Dating old thimbles
Even today, a “k’zayit” (literally “like an olive”) is a unit of measurement used in calculating amounts of Jewish ritual foods such as challah, matzah and wine.During the Spanish Inquisition, cooking with olive oil (instead of lard) was considered a sign that someone was a secret Jew.When the bird brought back a branch of an olive tree, Noah realized that plants were growing once again.
The resulting pulp was placed in woven baskets and squeezed in a press, yielding rich olive oil that flowed out of the basket’s many holes. Many olive presses have been excavated throughout Israel, attesting the central role this food played in ancient Israel.The Jewish people are also compared to olive oil, which doesn’t typically mix with other liquids, but stays separate and distinct.The olive tree’s long roots penetrate deep into the earth, reaching damp soil even during hot, dry summers.Israel now has about 81,000 acres of olive production.Each year, between 15,000 and 16,000 tons of extra-virgin olive oil are produced in Israel.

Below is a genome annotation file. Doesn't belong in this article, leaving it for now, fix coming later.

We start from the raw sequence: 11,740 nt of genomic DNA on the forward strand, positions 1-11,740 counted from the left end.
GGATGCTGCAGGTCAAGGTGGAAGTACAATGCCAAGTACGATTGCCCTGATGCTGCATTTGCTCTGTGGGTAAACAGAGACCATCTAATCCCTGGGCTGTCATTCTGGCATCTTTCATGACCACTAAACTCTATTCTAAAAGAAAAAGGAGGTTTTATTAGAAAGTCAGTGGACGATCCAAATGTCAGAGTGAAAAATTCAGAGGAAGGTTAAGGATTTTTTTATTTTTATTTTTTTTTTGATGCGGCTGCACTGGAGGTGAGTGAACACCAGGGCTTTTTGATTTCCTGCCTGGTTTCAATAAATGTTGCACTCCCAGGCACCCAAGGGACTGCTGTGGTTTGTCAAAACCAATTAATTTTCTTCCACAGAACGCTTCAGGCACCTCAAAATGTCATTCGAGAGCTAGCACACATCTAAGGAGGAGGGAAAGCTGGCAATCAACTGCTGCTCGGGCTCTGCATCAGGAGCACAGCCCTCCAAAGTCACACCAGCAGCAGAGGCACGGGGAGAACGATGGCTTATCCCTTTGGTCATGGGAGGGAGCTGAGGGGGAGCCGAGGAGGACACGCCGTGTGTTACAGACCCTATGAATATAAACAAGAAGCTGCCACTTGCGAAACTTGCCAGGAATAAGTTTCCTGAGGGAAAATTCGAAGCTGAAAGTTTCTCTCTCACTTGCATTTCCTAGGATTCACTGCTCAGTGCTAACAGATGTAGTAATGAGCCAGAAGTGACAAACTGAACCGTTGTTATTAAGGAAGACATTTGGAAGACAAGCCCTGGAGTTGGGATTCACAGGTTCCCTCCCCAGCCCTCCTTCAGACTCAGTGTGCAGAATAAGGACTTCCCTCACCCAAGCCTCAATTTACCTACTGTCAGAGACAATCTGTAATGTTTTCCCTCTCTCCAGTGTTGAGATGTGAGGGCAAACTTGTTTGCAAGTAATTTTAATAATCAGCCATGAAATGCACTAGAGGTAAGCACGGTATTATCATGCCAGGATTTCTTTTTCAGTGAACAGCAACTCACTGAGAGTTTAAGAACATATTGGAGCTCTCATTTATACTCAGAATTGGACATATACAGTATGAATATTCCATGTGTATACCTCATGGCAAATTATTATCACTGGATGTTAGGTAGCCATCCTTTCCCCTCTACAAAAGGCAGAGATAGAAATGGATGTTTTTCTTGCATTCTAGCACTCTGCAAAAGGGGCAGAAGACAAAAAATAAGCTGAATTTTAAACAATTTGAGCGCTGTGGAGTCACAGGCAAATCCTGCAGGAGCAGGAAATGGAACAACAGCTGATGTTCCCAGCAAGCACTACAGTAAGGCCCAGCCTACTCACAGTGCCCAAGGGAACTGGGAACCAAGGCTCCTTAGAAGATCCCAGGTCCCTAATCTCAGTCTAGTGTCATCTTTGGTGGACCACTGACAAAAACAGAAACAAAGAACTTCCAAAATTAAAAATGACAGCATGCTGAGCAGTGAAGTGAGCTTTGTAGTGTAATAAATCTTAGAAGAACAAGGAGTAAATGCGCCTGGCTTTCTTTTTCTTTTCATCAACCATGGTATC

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This project has been 15 years in the making and now documents over 12,000 silver marks on 1,200 pages and subpages.